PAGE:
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Your weekly briefing on the state of 
humanity
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EDITOR'S LETTER
Our world this week
NEWS FEATURE 1
Central governments and cryptocurrency: an unlikely pairing?
NEWS FEATURE 2
America's forgotten crisis
NEWS FEATURE 3
Why peace continues to elude South Sudan
NEWS FEATURE 4
President Macron’s planned ‘fake news’ crackdown stokes fears over free speech
www.theguardian.com
Lost language: how Macau gambled away its past
www.egyptindependent.com
Transgender in Egypt: the forbidden life - Egypt Independent
news.trust.org
Tap and donate: How a cashless society is creating jobs for the homeless
GOOD NEWS
Tropical diseases are being treated at an unprecedented rate
T he World Health Organisation has reported that major progress has been made in the treatment of neglected tropical diseases since 2007, with an unprecedented 1 billion people receiving treatment in 2015 alone. Political support, generous donations of medicines and improvements in living conditions have led to these great advancements.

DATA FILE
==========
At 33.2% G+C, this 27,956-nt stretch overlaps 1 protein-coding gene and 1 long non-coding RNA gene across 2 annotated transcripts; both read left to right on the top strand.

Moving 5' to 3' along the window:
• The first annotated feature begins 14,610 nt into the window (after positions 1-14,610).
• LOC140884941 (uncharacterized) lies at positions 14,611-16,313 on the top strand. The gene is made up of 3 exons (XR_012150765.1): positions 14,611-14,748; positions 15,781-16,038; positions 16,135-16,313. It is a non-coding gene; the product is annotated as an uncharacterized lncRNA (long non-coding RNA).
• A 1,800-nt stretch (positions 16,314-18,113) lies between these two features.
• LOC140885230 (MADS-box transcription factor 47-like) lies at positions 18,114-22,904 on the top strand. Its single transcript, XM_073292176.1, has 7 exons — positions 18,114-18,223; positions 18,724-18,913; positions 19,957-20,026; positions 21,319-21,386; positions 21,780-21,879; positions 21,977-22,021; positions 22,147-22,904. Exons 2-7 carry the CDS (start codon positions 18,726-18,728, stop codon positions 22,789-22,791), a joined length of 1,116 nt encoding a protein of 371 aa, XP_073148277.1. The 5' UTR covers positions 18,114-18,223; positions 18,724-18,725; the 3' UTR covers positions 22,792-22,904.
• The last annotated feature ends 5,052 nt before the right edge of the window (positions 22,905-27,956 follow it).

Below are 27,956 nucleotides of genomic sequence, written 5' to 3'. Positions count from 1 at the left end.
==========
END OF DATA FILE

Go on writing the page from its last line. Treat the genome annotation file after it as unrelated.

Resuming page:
Rain for famine-struck Somalia
After a year of drought, important ‘long rains’ are forecast to arrive in Somalia imminently. Drought is not the only reason for famine in the country, but rainfall will ease the woes of farmers in the region, who have been struggling since it stopped raining last year.
New plan to protect and valorise Colombia’s rich biodiversity
International researchers led by the British Earlham Institute have created a multidisciplinary network to study, promote and preserve Colombia’s plant and animal life, which represents 10% of the planet’s biodiversity. Colombia’s abundance of flora and fauna could be used as a tool to fight starvation and malnutrition. 
HIV self-tests available from Chinese vending machines
Students at the Harbin Medical University in northern China are now able to purchase HIV self-testing kits from the same vending machines that sell soft-drinks and noodles. Proponents hope that the discrete nature of vending machines will produce higher detection and lower transmission rates.
Progress in removing viruses from wastewater
Researchers from Israel and the US have developed a new technique to improve the process by which viruses are removed from treated wastewater used for drinking in water-scarce cities. Waterborne viruses can cause a wide range of illnesses, some of them deadly.
Kaspar Loftin, Manuel Langendorf, Alastair McCready & Marta Rodríguez
Good News
20 April 2017 - last edited 20 April 2017